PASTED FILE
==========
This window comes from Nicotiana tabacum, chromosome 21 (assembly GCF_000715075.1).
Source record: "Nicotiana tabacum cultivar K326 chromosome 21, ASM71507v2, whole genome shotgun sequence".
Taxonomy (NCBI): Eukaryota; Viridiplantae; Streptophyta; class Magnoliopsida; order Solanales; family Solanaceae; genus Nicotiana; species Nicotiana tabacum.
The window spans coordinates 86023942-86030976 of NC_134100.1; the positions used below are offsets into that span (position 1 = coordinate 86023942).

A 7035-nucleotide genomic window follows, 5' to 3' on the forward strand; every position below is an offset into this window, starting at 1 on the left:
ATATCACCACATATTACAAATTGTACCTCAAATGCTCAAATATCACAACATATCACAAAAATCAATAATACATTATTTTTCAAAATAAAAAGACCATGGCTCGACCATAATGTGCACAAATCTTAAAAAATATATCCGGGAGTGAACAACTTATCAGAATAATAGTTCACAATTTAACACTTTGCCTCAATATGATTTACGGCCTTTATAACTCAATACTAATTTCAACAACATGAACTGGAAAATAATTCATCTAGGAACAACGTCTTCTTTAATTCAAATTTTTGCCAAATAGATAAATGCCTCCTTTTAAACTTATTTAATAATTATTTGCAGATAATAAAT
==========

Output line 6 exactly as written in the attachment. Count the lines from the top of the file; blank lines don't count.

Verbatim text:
ATATCACCACATATTACAAATTGTACCTCAAATGCTCAAATATCACAACATATCACAAAAATCAATAATACATTATTTTTCAAAATAAAAAGACCATGGCTCGACCATAATGTGCACAAATCTTAAAAAATATATCCGGGAGTGAACAACTTATCAGAATAATAGTTCACAATTTAACACTTTGCCTCAATATGATTTACGGCCTTTATAACTCAATACTAATTTCAACAACATGAACTGGAAAATAATTCATCTAGGAACAACGTCTTCTTTAATTCAAATTTTTGCCAAATAGATAAATGCCTCCTTTTAAACTTATTTAATAATTATTTGCAGATAATAAAT